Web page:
After Gogo’s met up with some frands at MF Bar and wiled away the hours with more drinks (of course), beer pong and merriment. A few punishing rounds later and some pretty awful beer in our stomachs, we headed to Thursday Party. So if you’ve been keeping tabs, at this point I’m pretty much refusing any alcohol being placed in front of me and even though a friend bought me a gin and tonic, I had to set it aside. We were prepared to leave when my friend suggested that I give the drink to someone. I chose this hipster looking Korean dude outside Thursday Party and handed him the drink. All I could say in Korean was “free” (무료) to explain to the bewildered guy why I was handing him a drink. Somehow or another, we started talking with him and one of my friends that speaks Korean helped the conversation along. This guy ended up being really chill and we ended up having kebabs and going to a few restaurants that he liked in the area. Nothing beats locals~


But now it’s like, late, and when he offers to take us to a 노래방 to get some food (because all the kitchens are unsurprisingly closed, it’s 4:50-something am) we just say “sure” and go with it. One person from the group KO’ed while my friend and I norae’d with the cool Korean hipster dude “Sean”. He knew a little bit of English and he had a cool perspective on life to offer. Admittedly, I think I was nodding off right in front of him while he was saying something but…it was all really insightful I’m sure. He must have smoked an entire pack while we were there though. Still airing out my leather jacket from that. After a few mysterious phone calls he invites his Scotch-Korean friend Bobby (I kid you not, I actually met a Scotch Korean) to the motley crew. He was really good at rapping in Korean, and he had the chains/bracelets/suit jacket on so he was p. stylin’. After a few songs and waking up our sleeping bro, we emerged from (Carouse?) noraebang into the crisp morning air. We parted ways shortly after, I said hi to someone else in the downtown area, nodded off in the subway and FINALLY made it back to my apartment. Another all nighter, another group of rad peeps, another crazy slew of events. And ya girl is keepin it going~ ;]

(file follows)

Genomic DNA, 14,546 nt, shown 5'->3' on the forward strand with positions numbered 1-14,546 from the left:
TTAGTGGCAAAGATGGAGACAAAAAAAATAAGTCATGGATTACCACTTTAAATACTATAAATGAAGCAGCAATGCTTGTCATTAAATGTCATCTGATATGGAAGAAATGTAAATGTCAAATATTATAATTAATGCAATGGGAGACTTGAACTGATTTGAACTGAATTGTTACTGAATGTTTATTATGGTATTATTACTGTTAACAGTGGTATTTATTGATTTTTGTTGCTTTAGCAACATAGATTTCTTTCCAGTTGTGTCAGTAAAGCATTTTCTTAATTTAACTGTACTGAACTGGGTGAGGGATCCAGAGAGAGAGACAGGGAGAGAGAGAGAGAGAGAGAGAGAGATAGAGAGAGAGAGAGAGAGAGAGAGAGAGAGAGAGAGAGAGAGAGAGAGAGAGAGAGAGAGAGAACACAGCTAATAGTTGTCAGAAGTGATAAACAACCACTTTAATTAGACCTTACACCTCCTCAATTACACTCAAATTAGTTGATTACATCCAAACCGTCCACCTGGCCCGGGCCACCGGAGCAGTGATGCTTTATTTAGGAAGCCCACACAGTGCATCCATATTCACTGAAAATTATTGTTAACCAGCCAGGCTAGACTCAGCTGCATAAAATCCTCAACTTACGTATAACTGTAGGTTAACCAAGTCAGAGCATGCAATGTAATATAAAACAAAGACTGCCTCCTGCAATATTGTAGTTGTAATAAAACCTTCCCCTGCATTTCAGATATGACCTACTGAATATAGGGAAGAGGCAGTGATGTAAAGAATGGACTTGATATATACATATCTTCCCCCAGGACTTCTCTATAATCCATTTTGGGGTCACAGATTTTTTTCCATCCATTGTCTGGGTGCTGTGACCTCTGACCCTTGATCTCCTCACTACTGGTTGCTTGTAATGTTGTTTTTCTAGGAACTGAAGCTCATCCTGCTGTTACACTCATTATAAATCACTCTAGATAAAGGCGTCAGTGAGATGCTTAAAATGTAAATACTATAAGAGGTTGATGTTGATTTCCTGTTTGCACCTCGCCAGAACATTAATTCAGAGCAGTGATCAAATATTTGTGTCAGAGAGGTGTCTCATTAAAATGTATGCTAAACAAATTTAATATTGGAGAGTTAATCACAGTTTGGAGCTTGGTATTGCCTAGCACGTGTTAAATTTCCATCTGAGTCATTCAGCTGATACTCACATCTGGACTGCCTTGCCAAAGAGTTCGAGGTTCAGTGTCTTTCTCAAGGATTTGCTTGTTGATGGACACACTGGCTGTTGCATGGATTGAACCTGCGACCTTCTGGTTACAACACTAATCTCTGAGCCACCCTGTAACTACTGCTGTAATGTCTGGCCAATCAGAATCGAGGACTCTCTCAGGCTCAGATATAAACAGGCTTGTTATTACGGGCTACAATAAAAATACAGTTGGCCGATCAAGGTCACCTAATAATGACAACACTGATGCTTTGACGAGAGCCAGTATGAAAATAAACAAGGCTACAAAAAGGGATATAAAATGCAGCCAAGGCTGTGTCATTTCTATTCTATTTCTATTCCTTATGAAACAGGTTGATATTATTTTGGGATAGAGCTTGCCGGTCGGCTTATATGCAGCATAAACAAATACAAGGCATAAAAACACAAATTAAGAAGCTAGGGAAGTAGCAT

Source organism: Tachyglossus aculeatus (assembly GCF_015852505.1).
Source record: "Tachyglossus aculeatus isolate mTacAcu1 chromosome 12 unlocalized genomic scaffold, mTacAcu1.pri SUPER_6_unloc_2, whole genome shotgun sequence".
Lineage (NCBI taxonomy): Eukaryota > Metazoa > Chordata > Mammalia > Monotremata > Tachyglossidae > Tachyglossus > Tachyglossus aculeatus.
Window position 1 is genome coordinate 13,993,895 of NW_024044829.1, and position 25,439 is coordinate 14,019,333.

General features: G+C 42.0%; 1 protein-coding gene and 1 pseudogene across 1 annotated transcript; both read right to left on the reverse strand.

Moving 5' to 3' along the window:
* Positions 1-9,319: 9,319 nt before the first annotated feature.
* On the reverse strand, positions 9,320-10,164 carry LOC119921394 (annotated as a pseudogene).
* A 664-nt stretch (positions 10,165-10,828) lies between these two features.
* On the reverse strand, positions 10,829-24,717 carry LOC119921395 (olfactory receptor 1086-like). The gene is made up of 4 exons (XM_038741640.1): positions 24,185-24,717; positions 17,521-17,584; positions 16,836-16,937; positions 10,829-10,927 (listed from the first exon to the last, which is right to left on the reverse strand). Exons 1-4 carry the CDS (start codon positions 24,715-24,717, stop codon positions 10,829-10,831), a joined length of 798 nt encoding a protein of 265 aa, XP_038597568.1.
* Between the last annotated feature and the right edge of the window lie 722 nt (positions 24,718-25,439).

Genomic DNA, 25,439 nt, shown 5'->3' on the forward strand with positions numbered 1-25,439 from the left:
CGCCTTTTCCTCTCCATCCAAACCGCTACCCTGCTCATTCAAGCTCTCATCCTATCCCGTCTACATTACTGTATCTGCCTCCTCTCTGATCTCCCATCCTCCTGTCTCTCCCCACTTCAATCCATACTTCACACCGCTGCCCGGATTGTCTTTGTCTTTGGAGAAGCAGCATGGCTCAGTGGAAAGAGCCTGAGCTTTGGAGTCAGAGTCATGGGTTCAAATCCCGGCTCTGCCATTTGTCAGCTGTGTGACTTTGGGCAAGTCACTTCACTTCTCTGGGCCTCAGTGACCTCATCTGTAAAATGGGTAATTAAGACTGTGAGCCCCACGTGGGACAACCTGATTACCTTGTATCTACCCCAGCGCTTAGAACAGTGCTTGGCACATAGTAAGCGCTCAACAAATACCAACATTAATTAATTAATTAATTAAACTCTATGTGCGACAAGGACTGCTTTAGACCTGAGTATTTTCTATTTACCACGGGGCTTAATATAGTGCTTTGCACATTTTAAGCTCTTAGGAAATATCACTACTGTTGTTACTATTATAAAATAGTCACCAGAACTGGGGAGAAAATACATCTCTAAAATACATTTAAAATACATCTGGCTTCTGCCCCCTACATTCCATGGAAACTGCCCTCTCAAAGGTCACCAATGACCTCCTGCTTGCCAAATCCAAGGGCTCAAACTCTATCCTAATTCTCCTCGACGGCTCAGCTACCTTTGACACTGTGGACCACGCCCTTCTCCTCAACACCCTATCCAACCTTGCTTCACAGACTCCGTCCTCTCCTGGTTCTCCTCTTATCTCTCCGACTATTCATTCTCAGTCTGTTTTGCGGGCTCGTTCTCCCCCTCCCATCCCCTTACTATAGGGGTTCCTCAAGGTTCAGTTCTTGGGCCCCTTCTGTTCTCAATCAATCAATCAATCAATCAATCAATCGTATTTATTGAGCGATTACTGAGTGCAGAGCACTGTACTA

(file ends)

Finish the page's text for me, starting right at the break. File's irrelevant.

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Food and Dranks – Endless Sides